Brawl over no-cost land leases between banks and credit unions reignites
The fight over no-cost land leases on military bases continues between credit union and banking trade groups.
The debate was revisited in the 2021 National Defense Authorization Act. A provision that would grant banks access to the no-cost land leases credit unions currently enjoy is being contested once again.
Jim Nussle, president and CEO of the Credit Union National Association; Anthony Hernandez, president and CEO of the Defense Credit Union Council; and Dan Berger, president and CEO of the National Association of Federally-Insured Credit Unions, voiced their opposition to the move in a letter to Reps. Adam Smith, D-Wash., chairman of the House Armed Services Committee, and Mac Thornberry, R-Texas, ranking member of the committee.
“Defense credit unions do not fear competition from banks, especially on base, as there can be an important role for both institutions to play,” the trio wrote in their letter dated Thursday. "But credit unions simply put our members first—ahead of profit."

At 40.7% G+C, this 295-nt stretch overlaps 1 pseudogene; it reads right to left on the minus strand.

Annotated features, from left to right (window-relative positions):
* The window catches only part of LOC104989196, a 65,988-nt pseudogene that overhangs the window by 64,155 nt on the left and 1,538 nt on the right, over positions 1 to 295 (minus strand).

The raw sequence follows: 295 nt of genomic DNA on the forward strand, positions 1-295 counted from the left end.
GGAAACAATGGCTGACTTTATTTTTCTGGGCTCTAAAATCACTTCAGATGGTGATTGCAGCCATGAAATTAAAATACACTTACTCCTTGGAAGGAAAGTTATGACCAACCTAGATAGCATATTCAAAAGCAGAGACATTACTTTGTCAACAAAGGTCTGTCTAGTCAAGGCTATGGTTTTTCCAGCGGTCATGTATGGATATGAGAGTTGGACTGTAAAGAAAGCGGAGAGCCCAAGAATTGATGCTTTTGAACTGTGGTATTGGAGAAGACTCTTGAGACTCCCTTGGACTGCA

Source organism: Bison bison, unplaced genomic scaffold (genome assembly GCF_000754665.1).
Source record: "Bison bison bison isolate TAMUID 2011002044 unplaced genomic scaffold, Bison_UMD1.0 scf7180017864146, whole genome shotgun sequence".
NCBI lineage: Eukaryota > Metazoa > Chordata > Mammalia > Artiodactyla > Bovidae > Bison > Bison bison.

Banks have the ability to obtain leases at "a nominal cost" under the Military Leasing Act, the letter said.
"We started trying to get legislative relief five years ago because we were told by DoD that we would have to get legislative relief [for DoD] to provide parity between banks and credit unions," said Steven J. Lepper, president and CEO of the Association of Military Banks of America. "DoD has repeatedly said that they are unable — based on the way that the legislation is currently written and the way their policies have been interpreted — to provide banks the same level playing field that the credit unions are operating on."
"That's why we're on the Hill," he continued, adding that if banks are unable to have the provision granted, then credit unions should also pay for the leases.
The NDAA outlines the annual budget for the Defense Department so Congress must pass a new version each year. Previous proposed versions of the legislation included similar language favorable to banks, but such language has been struck before those bills passed.
Current law allows CUs that certify that their membership is at least 95% military personnel or federal employees to rent space on military bases for free. Banking groups have asked for similar treatment, arguing that 40% of military banks have closed their doors over the past 15 years because the Department of Defense fails to treat CUs and banks equally on military installations.
The Senate's version of the NDAA has yet to be released, but a summary package released this week alludes to language that would allow banks access to no-cost land leases.
This story was updated at 4:41 P.M. on June 12, 2020.